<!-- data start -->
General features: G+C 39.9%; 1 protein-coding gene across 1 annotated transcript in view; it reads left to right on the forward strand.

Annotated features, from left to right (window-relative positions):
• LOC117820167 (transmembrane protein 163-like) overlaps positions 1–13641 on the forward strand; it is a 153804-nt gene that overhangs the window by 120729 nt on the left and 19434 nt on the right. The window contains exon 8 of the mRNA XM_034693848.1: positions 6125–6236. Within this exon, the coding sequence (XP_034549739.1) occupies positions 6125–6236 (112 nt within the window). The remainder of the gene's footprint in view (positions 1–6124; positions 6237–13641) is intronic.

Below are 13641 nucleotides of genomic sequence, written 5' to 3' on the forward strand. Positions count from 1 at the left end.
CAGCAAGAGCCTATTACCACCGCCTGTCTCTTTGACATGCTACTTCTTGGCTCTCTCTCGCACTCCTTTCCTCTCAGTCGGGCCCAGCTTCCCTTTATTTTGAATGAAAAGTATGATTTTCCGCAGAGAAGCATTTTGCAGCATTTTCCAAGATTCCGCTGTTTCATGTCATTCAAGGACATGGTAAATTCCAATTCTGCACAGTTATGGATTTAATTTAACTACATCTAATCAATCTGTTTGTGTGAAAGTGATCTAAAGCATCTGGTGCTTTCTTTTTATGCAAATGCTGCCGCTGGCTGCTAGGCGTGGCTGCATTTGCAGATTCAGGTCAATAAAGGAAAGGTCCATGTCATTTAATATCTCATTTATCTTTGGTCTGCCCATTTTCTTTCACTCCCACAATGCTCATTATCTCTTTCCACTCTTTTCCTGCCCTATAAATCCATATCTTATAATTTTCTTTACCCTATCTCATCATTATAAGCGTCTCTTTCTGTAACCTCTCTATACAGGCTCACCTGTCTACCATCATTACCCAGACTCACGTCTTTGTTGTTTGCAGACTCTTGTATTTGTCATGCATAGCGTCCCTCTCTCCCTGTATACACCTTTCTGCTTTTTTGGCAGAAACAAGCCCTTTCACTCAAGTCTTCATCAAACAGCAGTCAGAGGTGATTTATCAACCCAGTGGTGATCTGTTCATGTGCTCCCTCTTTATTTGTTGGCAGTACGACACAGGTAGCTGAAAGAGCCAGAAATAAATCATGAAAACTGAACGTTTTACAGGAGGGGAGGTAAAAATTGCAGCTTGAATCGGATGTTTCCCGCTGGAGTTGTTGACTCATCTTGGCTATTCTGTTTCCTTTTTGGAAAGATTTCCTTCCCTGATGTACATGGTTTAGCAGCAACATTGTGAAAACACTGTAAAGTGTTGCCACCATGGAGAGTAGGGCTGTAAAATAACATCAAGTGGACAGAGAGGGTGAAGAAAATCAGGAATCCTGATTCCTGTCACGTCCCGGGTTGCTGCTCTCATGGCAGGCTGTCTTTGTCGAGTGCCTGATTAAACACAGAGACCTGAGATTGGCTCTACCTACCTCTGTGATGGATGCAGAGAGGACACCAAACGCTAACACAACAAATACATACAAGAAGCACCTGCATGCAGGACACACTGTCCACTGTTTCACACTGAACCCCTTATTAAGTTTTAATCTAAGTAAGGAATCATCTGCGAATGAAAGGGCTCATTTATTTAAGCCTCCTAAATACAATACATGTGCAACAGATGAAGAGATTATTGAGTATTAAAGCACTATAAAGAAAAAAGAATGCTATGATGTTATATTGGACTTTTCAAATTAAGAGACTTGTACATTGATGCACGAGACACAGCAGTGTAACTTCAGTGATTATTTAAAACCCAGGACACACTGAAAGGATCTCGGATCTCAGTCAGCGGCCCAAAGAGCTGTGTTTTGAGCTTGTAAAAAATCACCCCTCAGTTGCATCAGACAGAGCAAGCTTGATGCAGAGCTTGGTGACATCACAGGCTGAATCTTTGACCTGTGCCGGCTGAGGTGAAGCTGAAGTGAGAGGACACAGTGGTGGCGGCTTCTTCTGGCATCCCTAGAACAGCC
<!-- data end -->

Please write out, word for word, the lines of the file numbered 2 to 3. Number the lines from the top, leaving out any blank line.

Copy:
Annotated features, from left to right (window-relative positions):
• LOC117820167 (transmembrane protein 163-like) overlaps positions 1–13641 on the forward strand; it is a 153804-nt gene that overhangs the window by 120729 nt on the left and 19434 nt on the right. The window contains exon 8 of the mRNA XM_034693848.1: positions 6125–6236. Within this exon, the coding sequence (XP_034549739.1) occupies positions 6125–6236 (112 nt within the window). The remainder of the gene's footprint in view (positions 1–6124; positions 6237–13641) is intronic.